Journalistic values are also diverse. The kind of journalism that’s idealised – war correspondents and investigative journalists fearlessly reporting truth to power – sits alongside much that’s much less ethical – intruding into private lives, manipulating readers for commercial or political objectives.
What would we lose?
What would we lose if newspapers were replaced by online media? I think this depends substantially on national media contexts - for example, on whether broadcasting is government-controlled, independent or politically neutral (as in public service broadcasting), or partisan like newspapers); and on how widely read, how influential and how politically diverse newspapers have been.
Among those areas of journalism most vulnerable are those that cost a lot – investigative journalism, serious analysis of complex issues (both international and domestic) – and local news. But it’s possible to see how each of these, too, could migrate to broadcasting and online media.
Can newspapers fight back?
I wrote last time about the resilience and revival of the book, and book-selling, as they’ve adapted to meet the challenge of digital competitors. Book sales in Britain are now going up again. That’s not, so far, the case with newspapers, but could they at least stabilise their sales? What would they need to do to do so?
Newspapers have survived major changes in the media landscape before now: the introduction first of radio, then of television, and, later, the digitalisation of printing and distribution (which cut print costs). But that doesn’t mean the same will happen now. If newspapers are to survive, I’d say, they need to change in three ways.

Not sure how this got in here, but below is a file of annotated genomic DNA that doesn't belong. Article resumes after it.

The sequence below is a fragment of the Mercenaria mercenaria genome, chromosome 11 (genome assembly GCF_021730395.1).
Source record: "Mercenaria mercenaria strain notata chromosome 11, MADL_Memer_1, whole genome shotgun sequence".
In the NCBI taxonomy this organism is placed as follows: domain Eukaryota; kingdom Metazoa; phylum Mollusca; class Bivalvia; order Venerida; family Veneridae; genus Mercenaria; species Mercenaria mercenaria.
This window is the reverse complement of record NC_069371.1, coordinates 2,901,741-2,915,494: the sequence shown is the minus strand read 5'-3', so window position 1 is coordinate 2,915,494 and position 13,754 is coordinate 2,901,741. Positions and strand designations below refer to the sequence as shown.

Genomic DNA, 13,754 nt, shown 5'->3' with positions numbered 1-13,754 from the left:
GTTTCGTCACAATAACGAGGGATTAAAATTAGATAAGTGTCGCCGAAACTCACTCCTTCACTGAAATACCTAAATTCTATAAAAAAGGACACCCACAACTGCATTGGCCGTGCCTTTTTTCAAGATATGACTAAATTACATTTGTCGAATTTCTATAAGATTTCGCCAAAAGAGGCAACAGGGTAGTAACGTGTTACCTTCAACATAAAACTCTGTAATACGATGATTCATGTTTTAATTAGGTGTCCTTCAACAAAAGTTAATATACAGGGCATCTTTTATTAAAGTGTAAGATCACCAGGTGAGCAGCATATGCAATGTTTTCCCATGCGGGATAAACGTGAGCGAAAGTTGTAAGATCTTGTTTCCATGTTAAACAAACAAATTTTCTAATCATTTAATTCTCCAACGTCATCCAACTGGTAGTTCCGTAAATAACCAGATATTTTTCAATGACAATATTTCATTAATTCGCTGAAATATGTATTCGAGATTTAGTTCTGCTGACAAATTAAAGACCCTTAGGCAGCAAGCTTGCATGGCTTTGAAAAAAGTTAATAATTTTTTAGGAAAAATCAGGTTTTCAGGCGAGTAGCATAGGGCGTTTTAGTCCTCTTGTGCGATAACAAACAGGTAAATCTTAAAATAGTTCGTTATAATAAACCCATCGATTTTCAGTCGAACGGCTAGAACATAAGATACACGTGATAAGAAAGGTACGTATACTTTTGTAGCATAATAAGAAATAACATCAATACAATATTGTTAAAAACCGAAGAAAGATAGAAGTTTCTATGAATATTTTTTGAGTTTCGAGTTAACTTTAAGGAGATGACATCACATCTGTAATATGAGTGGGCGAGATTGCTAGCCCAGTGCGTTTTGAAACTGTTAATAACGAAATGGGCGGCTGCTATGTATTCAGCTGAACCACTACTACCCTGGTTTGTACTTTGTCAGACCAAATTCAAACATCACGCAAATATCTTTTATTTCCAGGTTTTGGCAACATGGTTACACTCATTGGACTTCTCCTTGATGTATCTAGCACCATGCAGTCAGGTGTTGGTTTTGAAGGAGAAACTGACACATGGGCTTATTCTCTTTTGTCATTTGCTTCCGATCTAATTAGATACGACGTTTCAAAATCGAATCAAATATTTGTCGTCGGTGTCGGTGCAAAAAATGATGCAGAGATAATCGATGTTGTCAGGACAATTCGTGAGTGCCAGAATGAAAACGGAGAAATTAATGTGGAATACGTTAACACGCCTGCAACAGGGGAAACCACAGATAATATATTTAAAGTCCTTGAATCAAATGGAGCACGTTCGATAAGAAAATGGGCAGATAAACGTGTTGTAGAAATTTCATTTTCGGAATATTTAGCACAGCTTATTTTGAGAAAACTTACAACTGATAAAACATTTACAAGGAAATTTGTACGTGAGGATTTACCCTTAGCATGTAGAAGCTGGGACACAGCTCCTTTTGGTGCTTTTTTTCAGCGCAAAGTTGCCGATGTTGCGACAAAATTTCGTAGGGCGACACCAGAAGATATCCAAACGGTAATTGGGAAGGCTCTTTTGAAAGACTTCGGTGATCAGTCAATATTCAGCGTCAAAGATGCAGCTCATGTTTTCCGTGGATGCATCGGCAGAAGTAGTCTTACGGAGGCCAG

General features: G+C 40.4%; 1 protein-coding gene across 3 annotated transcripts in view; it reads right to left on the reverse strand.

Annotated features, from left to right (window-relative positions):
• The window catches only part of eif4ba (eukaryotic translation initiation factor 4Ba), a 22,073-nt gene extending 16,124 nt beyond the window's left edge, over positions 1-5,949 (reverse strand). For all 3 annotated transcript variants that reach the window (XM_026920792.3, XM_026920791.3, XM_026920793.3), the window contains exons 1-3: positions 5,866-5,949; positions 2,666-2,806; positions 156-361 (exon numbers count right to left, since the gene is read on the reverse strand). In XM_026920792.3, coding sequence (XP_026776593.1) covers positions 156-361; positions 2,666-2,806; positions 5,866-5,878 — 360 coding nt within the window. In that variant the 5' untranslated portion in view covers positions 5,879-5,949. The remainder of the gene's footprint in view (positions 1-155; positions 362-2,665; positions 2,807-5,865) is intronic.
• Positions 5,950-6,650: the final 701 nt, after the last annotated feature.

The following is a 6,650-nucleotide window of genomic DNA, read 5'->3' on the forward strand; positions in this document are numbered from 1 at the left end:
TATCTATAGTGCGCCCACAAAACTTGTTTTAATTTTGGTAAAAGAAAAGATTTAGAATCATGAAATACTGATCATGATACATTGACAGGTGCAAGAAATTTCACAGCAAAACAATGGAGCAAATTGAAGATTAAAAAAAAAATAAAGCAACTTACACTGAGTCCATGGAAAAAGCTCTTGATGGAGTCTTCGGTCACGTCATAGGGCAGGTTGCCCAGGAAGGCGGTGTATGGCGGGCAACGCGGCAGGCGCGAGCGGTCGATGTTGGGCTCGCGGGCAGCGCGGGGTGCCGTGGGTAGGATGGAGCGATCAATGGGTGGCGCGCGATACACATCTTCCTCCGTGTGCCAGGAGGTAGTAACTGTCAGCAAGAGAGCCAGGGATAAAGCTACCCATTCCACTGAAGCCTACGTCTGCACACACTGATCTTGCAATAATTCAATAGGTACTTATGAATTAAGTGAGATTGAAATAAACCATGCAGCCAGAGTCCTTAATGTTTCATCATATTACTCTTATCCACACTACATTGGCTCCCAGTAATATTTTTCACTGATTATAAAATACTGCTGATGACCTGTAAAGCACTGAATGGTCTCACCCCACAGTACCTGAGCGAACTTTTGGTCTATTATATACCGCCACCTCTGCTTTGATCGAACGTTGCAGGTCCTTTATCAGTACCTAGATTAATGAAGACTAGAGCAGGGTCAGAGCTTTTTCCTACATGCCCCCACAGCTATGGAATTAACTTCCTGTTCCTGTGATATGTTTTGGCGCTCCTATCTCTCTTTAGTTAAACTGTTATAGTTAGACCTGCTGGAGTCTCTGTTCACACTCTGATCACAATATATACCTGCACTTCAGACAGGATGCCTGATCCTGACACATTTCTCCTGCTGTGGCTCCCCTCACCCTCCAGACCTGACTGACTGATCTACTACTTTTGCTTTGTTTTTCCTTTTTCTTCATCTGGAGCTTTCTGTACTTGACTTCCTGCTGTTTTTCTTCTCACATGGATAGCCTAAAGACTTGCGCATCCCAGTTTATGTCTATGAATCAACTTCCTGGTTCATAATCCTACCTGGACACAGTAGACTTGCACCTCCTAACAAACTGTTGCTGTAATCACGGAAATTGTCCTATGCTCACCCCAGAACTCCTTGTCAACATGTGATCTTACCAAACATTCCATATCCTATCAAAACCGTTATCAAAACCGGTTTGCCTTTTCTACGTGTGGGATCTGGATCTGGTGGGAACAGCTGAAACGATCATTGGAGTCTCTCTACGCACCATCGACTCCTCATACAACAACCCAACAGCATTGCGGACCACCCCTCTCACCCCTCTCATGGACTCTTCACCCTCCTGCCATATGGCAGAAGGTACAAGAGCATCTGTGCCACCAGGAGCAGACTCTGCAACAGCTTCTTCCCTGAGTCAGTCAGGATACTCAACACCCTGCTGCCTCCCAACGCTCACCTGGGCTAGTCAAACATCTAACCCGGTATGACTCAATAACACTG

First, focus. Papers need to consider what they can do better, and can’t do better, than online media or broadcasting. They can’t compete today on breaking news, but they can offer deeper analysis – see, for example, the development of ‘long read’ articles in some papers. They may need to become more like magazines than traditional news sources in order to maintain the interest of existing readers and attract a younger generation.
Second, news-gathering. Relying on tweets rather than reporters doesn’t improve the quality of journalism. Drawing on a wider range of sources can do so if properly contextualised and integrated with professional journalism. If social media news feeds are echo-chambers, perhaps newspapers could show they’re not by emphasising diversity of views and interests.
Third, integrating old and new. Some papers have built successful online platforms that complement rather than replicating what can be found in paper papers. Some, like the New York Times, The Guardian and Daily Mail have built worldwide readerships. Others, particularly smaller papers from smaller countries, may find this more challenging.
Some papers been successful with firewalls and subsriptions. Many of these have reputations for quality and accuracy – ‘newspapers of record’, specialist papers with global markets like the Financial Times. Others that don’t provide a premium service have struggled to make this model work. One or two have tried alternative models such as 'membership'. At best these compensate for sales, not lost advertising revenue.
I love newspapers (at least those that I choose to buy). I think they’re an important part of an inclusive democratic culture (though that’s obviously not true everywhere). As I suggested last time, I think ‘move fast and keep things’ is a better goal than Facebook’s ‘move fast and break things’. Our cultures are likely to be better if we have both online services and newspapers.
As things stand, though, newspaper publishing is struggling. If they’re to survive, and be more than merely vehicles for wealthy people to subsidise in order to buy influence, they need to find new ways of financing their journalism. We should recognise that many are likely to fail, and think about the consequences of that for democracy and political engagement.
At the same time, though, we shouldn’t mistake the platform for the principle. What matters is that we don’t lose the kind of contribution that newspapers have traditionally made to public debate and public life (which includes entertainment as well as other news, and diversity of political/social/cultural debate as well as acting as the mouthpiece of the owner/editor). That contribution’s ultimately more important than the (physical or digital) forms that news may take in future.